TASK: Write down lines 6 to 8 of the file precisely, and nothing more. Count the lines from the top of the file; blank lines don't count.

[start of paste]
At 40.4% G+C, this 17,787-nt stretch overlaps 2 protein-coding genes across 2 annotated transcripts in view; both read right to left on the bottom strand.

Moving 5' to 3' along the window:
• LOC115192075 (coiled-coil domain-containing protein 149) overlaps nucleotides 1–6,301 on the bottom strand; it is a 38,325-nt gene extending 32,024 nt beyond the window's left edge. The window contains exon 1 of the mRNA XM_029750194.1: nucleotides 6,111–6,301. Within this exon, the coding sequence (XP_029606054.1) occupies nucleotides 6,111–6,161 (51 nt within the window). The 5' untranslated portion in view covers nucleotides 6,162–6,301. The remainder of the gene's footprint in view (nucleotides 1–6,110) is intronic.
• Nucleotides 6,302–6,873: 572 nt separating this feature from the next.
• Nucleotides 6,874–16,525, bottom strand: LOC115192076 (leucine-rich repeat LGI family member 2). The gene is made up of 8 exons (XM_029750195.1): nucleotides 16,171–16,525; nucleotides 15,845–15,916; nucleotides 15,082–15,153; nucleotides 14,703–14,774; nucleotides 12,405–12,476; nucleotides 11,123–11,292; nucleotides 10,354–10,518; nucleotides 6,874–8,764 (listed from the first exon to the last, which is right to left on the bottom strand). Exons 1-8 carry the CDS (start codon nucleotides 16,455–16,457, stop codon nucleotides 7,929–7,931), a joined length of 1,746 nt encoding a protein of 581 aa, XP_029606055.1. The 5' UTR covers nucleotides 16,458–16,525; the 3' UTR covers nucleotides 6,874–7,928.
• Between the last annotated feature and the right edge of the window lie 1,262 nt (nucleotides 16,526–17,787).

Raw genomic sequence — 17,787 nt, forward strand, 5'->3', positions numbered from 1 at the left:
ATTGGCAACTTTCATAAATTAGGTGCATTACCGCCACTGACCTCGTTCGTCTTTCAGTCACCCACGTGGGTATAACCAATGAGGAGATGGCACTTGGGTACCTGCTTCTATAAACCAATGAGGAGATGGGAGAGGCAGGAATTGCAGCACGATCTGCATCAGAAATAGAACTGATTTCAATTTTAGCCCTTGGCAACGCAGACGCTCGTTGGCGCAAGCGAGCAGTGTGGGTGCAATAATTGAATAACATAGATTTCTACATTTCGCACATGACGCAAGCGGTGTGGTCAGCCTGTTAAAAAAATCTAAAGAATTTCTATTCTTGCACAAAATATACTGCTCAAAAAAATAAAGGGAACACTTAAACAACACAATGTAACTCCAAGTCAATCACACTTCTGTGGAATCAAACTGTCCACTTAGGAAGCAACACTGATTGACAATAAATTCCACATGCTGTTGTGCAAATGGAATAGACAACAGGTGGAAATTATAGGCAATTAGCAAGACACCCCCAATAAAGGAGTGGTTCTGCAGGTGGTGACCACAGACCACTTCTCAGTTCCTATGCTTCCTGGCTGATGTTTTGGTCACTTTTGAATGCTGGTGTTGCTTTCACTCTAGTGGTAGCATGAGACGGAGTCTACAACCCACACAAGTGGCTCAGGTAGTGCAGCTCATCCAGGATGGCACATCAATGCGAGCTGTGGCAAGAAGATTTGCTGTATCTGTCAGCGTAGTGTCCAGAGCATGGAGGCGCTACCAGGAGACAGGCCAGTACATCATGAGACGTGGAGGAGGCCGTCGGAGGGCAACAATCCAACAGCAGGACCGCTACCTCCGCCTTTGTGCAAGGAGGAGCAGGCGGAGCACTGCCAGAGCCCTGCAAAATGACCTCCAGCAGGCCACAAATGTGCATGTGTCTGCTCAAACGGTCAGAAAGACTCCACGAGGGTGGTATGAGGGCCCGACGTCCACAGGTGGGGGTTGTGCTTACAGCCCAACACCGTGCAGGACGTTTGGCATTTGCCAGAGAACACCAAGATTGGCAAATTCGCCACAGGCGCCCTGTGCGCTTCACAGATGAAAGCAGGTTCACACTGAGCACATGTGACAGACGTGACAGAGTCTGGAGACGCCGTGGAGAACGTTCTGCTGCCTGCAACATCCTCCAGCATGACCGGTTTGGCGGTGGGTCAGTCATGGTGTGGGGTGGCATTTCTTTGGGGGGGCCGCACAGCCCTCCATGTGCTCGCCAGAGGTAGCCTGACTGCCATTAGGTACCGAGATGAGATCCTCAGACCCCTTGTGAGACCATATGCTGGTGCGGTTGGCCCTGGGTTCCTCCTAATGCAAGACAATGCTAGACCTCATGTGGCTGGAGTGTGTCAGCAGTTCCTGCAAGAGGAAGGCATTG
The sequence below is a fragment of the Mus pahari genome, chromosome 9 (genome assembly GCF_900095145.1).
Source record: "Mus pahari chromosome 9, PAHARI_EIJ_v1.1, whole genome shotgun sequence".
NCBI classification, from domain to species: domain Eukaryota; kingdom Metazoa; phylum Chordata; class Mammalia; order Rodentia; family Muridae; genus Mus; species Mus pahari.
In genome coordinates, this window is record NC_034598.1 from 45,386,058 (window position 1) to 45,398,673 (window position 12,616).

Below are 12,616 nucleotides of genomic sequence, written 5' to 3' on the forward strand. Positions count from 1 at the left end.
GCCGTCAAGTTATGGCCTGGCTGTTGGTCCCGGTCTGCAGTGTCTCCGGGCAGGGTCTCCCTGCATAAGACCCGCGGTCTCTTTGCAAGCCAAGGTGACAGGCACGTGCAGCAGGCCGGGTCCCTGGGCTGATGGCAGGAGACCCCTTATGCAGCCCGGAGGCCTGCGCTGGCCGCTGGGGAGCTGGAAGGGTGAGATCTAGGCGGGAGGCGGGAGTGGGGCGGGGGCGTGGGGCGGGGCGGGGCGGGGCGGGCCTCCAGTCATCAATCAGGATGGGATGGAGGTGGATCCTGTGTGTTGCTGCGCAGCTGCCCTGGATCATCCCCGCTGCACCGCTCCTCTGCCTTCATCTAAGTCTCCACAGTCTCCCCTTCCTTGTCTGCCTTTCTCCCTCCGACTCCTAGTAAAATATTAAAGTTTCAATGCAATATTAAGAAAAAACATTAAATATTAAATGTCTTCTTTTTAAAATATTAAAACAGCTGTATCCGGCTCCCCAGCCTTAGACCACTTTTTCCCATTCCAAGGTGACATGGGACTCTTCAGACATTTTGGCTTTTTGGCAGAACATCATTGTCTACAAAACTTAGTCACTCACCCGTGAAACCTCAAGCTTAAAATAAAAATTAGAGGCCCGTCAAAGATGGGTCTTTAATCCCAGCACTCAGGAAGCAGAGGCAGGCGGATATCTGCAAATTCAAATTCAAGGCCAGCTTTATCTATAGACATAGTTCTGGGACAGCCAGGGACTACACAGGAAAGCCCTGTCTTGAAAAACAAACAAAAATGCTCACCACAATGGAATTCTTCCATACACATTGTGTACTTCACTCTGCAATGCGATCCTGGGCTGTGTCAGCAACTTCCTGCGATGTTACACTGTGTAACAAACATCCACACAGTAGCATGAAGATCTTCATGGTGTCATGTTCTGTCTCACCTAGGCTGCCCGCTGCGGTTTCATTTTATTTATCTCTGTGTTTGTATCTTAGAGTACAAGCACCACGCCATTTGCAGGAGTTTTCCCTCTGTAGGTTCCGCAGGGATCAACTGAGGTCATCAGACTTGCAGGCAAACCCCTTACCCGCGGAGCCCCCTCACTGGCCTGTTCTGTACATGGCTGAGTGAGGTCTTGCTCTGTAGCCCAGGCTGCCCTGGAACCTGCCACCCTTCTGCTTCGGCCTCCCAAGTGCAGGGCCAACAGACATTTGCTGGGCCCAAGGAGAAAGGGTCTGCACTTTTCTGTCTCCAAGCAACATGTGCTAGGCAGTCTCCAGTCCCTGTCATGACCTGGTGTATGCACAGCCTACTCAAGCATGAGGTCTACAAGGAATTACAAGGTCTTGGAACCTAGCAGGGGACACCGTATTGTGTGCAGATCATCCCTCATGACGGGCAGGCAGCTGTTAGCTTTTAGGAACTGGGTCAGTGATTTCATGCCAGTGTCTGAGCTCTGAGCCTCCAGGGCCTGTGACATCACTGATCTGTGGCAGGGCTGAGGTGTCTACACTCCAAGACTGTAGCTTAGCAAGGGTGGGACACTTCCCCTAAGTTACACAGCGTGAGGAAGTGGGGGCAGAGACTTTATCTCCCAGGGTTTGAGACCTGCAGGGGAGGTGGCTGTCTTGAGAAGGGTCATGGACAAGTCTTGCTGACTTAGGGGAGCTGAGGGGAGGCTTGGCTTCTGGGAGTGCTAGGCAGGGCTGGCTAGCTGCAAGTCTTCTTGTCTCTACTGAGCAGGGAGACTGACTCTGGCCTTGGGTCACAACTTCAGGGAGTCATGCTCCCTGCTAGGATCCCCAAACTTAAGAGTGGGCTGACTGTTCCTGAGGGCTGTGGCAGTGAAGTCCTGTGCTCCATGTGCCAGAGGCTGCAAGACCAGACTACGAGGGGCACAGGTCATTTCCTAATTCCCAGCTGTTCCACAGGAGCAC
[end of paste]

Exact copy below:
• Between the last annotated feature and the right edge of the window lie 1,262 nt (nucleotides 16,526–17,787).

Raw genomic sequence — 17,787 nt, forward strand, 5'->3', positions numbered from 1 at the left:
ATTGGCAACTTTCATAAATTAGGTGCATTACCGCCACTGACCTCGTTCGTCTTTCAGTCACCCACGTGGGTATAACCAATGAGGAGATGGCACTTGGGTACCTGCTTCTATAAACCAATGAGGAGATGGGAGAGGCAGGAATTGCAGCACGATCTGCATCAGAAATAGAACTGATTTCAATTTTAGCCCTTGGCAACGCAGACGCTCGTTGGCGCAAGCGAGCAGTGTGGGTGCAATAATTGAATAACATAGATTTCTACATTTCGCACATGACGCAAGCGGTGTGGTCAGCCTGTTAAAAAAATCTAAAGAATTTCTATTCTTGCACAAAATATACTGCTCAAAAAAATAAAGGGAACACTTAAACAACACAATGTAACTCCAAGTCAATCACACTTCTGTGGAATCAAACTGTCCACTTAGGAAGCAACACTGATTGACAATAAATTCCACATGCTGTTGTGCAAATGGAATAGACAACAGGTGGAAATTATAGGCAATTAGCAAGACACCCCCAATAAAGGAGTGGTTCTGCAGGTGGTGACCACAGACCACTTCTCAGTTCCTATGCTTCCTGGCTGATGTTTTGGTCACTTTTGAATGCTGGTGTTGCTTTCACTCTAGTGGTAGCATGAGACGGAGTCTACAACCCACACAAGTGGCTCAGGTAGTGCAGCTCATCCAGGATGGCACATCAATGCGAGCTGTGGCAAGAAGATTTGCTGTATCTGTCAGCGTAGTGTCCAGAGCATGGAGGCGCTACCAGGAGACAGGCCAGTACATCATGAGACGTGGAGGAGGCCGTCGGAGGGCAACAATCCAACAGCAGGACCGCTACCTCCGCCTTTGTGCAAGGAGGAGCAGGCGGAGCACTGCCAGAGCCCTGCAAAATGACCTCCAGCAGGCCACAAATGTGCATGTGTCTGCTCAAACGGTCAGAAAGACTCCACGAGGGTGGTATGAGGGCCCGACGTCCACAGGTGGGGGTTGTGCTTACAGCCCAACACCGTGCAGGACGTTTGGCATTTGCCAGAGAACACCAAGATTGGCAAATTCGCCACAGGCGCCCTGTGCGCTTCACAGATGAAAGCAGGTTCACACTGAGCACATGTGACAGACGTGACAGAGTCTGGAGACGCCGTGGAGAACGTTCTGCTGCCTGCAACATCCTCCAGCATGACCGGTTTGGCGGTGGGTCAGTCATGGTGTGGGGTGGCATTTCTTTGGGGGGGCCGCACAGCCCTCCATGTGCTCGCCAGAGGTAGCCTGACTGCCATTAGGTACCGAGATGAGATCCTCAGACCCCTTGTGAGACCATATGCTGGTGCGGTTGGCCCTGGGTTCCTCCTAATGCAAGACAATGCTAGACCTCATGTGGCTGGAGTGTGTCAGCAGTTCCTGCAAGAGGAAGGCATTG